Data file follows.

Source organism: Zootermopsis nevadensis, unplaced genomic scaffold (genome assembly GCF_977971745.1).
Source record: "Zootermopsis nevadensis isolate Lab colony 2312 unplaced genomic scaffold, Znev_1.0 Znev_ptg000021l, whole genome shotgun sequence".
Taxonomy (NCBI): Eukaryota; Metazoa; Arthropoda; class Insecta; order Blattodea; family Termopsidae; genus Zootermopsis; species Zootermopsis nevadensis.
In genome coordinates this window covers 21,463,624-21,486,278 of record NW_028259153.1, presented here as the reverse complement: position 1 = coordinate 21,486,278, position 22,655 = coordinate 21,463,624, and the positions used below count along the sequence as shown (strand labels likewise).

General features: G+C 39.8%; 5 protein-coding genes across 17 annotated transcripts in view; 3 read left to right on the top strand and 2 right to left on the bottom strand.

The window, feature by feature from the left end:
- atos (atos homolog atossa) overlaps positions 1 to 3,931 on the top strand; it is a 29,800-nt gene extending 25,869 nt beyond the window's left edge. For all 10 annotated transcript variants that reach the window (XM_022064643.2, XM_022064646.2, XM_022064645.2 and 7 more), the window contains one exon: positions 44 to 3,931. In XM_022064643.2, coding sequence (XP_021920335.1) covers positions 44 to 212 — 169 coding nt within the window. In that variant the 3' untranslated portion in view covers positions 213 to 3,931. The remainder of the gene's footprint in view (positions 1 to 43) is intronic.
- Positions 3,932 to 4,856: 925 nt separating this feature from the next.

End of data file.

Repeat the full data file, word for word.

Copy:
Source organism: Zootermopsis nevadensis, unplaced genomic scaffold (genome assembly GCF_977971745.1).
Source record: "Zootermopsis nevadensis isolate Lab colony 2312 unplaced genomic scaffold, Znev_1.0 Znev_ptg000021l, whole genome shotgun sequence".
Taxonomy (NCBI): Eukaryota; Metazoa; Arthropoda; class Insecta; order Blattodea; family Termopsidae; genus Zootermopsis; species Zootermopsis nevadensis.
In genome coordinates this window covers 21,463,624-21,486,278 of record NW_028259153.1, presented here as the reverse complement: position 1 = coordinate 21,486,278, position 22,655 = coordinate 21,463,624, and the positions used below count along the sequence as shown (strand labels likewise).

General features: G+C 39.8%; 5 protein-coding genes across 17 annotated transcripts in view; 3 read left to right on the top strand and 2 right to left on the bottom strand.

The window, feature by feature from the left end:
- atos (atos homolog atossa) overlaps positions 1 to 3,931 on the top strand; it is a 29,800-nt gene extending 25,869 nt beyond the window's left edge. For all 10 annotated transcript variants that reach the window (XM_022064643.2, XM_022064646.2, XM_022064645.2 and 7 more), the window contains one exon: positions 44 to 3,931. In XM_022064643.2, coding sequence (XP_021920335.1) covers positions 44 to 212 — 169 coding nt within the window. In that variant the 3' untranslated portion in view covers positions 213 to 3,931. The remainder of the gene's footprint in view (positions 1 to 43) is intronic.
- Positions 3,932 to 4,856: 925 nt separating this feature from the next.